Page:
California Allows Private Sales of Electricity as Motor Truck Fuel

A Volvo VNR Electric truck model being charged. (Volvo Trucks North America)

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Volvo Trucks North America announced it, and other industry associations and companies, helped facilitate the modification of California utility rules to give private entities the ability to sell electricity as a motor fuel at publicly accessible charging stations for medium- and heavy-duty electric vehicles.

The California Public Utilities Commission directed Southern California Edison and Pacific Gas & Electric to modify their respective Electric Rule 18 tariffs to allow this resale of electricity as a motor fuel for EVs.

Prior to this modification, California utilities were guided by a 2010 CPUC decision exempting light-duty vehicle charging station providers from being regulated as a utility, but did not explicitly exempt medium- and heavy-duty charging station providers, according to VTNA, a unit of Volvo Group.


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Also involved in the effort to change the rules were Volvo Low Impact Green Heavy Transport Solutions project partners Calstart, Trillium and Greenlots.

Trillium is a brand of the The Love’s Family of Cos. Greenlots is a member of Shell Group. Calstart is a nonprofit organization focused on the growth of the clean transportation technology industry.

“Building out public access charging along well-traveled corridors will enable fleet operators to pilot battery-powered trucks without having to commit significant upfront resources to construct and install charging infrastructure,” Kim Okafor, zero-emission solutions manager for Trillium, said in a release.

The decision also applies to charging service providers for off-road EVs or off-road electric equipment. San Diego Gas & Electric’s Electric Rule 18 already provided a clear exemption and did not require modification.

With the modified language, Trillium can move forward with building one of the nation’s first publicly accessible fast-charging, heavy-duty truck stations located on the border of Placentia and Anaheim, Calif. The station, scheduled to open in the fourth quarter of 2021, will enable fleet operators to recharge as needed while out on routes.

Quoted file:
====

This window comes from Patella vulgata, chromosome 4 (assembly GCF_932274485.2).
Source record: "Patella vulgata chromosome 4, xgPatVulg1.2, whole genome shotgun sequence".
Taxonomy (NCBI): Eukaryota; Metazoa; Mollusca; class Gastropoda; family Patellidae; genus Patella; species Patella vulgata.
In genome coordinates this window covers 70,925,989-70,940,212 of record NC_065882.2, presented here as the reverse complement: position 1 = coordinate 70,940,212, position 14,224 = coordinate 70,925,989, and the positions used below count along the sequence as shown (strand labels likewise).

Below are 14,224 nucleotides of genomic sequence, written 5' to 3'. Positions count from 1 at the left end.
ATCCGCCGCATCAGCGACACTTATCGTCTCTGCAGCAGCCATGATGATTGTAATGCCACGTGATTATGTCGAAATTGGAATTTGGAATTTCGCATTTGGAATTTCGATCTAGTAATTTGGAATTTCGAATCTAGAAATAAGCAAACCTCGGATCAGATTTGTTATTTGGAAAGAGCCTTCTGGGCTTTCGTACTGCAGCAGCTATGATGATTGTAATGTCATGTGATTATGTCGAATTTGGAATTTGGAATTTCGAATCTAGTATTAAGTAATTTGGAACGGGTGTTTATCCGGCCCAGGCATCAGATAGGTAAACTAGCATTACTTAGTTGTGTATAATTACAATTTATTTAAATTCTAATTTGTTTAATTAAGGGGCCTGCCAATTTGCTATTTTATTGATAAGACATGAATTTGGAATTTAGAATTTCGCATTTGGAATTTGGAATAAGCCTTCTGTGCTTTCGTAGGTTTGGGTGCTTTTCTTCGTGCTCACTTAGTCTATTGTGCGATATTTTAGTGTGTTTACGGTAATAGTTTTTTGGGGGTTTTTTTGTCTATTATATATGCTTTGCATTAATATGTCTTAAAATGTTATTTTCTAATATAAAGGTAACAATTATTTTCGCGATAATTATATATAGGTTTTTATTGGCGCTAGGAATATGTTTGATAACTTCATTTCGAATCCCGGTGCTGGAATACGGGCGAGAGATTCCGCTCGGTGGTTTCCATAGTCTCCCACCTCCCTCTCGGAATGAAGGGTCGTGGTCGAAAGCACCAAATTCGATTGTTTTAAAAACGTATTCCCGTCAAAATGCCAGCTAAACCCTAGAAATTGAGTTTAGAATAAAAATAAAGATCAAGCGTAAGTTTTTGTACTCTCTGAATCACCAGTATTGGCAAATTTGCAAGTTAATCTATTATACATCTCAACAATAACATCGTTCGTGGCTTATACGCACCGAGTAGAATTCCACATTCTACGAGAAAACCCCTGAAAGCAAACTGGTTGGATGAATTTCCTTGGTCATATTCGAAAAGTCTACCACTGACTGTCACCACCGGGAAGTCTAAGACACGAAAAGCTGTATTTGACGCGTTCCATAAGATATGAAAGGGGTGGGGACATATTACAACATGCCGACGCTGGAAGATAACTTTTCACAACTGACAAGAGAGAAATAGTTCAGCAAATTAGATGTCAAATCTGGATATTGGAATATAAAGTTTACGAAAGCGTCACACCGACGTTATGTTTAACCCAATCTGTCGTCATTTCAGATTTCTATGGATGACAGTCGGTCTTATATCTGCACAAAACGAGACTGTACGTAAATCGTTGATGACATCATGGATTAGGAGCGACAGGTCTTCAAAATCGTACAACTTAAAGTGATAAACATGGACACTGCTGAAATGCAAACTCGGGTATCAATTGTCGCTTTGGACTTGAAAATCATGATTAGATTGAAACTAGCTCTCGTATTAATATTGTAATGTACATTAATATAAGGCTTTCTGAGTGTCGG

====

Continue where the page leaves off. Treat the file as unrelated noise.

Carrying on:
“For California to achieve its ambitious zero-emission truck and bus deployment targets, the state will need to rapidly increase charging infrastructure, and heavy-duty trucks will need both innovative depot and public charging stations,” Calstart Executive Vice President Bill Van Amburg said.

One industry observer said this was an important incremental advance.

“Yes, it’s great that electricity can now be sold by the kilowatt-hour for medium- and heavy-duty vehicles because it helps clarify the costs to charge and ensures it’s being charged more fairly. So it’s good for fleets, particularly those who would need to rely on public or shared infrastructure to charge,” Mike Roeth, executive director of the North American Council for Freight Efficiency, told Transport Topics.



“But I don’t anticipate this alone will do much to bring down the cost of charging or dramatically accelerate buildout of public high-power charging,” he added. “My sense is grid capacity, electricity rates, tariffs — especially demand charges — and anticipated utilization rates are much more important for a site owner considering investment in charging stations to support trucks or buses.”

The latest move follows a related announcement that several West Coast electric utilities proposed a phased-in approach to electrifying Interstate 5 in an effort to reduce commercial vehicle emissions along the major freight corridor.

That proposal, released in June, recommended adding electric vehicle charging stations for freight haulers and delivery trucks at 50-mile intervals along the interstate and adjoining highways. Interstate 5 runs 1,381 miles between Canada and Mexico.

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